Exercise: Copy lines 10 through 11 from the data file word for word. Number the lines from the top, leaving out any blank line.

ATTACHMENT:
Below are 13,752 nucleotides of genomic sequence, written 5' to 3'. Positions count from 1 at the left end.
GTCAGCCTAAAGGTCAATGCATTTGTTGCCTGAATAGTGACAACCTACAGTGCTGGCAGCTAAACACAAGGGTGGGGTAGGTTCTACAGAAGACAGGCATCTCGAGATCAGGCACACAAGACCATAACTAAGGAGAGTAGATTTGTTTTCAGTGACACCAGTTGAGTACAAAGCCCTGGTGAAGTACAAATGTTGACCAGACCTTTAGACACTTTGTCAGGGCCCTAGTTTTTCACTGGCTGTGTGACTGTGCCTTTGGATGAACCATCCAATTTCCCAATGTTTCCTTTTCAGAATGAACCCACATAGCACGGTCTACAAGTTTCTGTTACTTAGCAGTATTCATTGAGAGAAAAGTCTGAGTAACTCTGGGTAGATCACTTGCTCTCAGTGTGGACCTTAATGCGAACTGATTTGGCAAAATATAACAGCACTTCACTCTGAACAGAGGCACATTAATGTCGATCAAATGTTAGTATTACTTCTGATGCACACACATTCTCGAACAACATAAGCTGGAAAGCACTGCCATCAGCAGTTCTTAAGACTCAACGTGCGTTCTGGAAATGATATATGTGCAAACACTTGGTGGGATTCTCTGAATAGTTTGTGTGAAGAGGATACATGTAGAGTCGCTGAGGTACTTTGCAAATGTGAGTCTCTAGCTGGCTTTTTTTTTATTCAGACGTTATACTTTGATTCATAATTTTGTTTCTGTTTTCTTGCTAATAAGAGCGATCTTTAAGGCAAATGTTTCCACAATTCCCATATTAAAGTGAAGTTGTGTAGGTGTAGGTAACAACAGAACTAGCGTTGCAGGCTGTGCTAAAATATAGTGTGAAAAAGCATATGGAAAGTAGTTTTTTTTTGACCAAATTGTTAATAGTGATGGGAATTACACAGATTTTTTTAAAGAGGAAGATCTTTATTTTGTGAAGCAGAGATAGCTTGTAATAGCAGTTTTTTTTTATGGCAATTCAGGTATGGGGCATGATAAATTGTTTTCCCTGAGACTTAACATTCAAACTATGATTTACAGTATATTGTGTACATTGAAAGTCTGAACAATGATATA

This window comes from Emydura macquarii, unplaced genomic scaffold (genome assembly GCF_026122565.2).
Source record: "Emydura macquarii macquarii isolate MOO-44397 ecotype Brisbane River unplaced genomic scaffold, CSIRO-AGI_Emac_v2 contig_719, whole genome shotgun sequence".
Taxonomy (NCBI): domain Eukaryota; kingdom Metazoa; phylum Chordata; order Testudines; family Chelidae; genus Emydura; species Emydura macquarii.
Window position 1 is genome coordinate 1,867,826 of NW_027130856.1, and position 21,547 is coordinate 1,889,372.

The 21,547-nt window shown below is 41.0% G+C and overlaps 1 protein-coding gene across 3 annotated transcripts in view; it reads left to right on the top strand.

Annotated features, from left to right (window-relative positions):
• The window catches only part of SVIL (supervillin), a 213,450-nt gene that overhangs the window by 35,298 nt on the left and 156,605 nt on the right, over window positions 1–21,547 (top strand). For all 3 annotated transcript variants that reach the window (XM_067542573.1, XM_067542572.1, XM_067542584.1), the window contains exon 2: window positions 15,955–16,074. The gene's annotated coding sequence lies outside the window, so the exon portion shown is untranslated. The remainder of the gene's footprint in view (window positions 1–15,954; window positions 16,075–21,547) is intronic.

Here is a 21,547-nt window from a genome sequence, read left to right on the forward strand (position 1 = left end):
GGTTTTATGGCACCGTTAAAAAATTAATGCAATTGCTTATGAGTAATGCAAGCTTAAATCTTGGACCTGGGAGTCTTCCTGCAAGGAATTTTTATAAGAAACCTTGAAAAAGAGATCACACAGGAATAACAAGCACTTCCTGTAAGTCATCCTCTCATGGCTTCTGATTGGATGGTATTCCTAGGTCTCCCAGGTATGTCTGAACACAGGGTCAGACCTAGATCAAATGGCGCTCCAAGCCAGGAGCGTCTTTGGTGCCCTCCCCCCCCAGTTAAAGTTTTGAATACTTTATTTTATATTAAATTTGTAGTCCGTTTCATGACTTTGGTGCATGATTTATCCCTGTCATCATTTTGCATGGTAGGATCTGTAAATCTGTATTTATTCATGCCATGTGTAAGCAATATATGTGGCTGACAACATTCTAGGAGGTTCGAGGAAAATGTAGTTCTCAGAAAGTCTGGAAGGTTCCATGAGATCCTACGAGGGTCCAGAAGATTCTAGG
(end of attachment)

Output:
Here is a 21,547-nt window from a genome sequence, read left to right on the forward strand (position 1 = left end):
GGTTTTATGGCACCGTTAAAAAATTAATGCAATTGCTTATGAGTAATGCAAGCTTAAATCTTGGACCTGGGAGTCTTCCTGCAAGGAATTTTTATAAGAAACCTTGAAAAAGAGATCACACAGGAATAACAAGCACTTCCTGTAAGTCATCCTCTCATGGCTTCTGATTGGATGGTATTCCTAGGTCTCCCAGGTATGTCTGAACACAGGGTCAGACCTAGATCAAATGGCGCTCCAAGCCAGGAGCGTCTTTGGTGCCCTCCCCCCCCAGTTAAAGTTTTGAATACTTTATTTTATATTAAATTTGTAGTCCGTTTCATGACTTTGGTGCATGATTTATCCCTGTCATCATTTTGCATGGTAGGATCTGTAAATCTGTATTTATTCATGCCATGTGTAAGCAATATATGTGGCTGACAACATTCTAGGAGGTTCGAGGAAAATGTAGTTCTCAGAAAGTCTGGAAGGTTCCATGAGATCCTACGAGGGTCCAGAAGATTCTAGG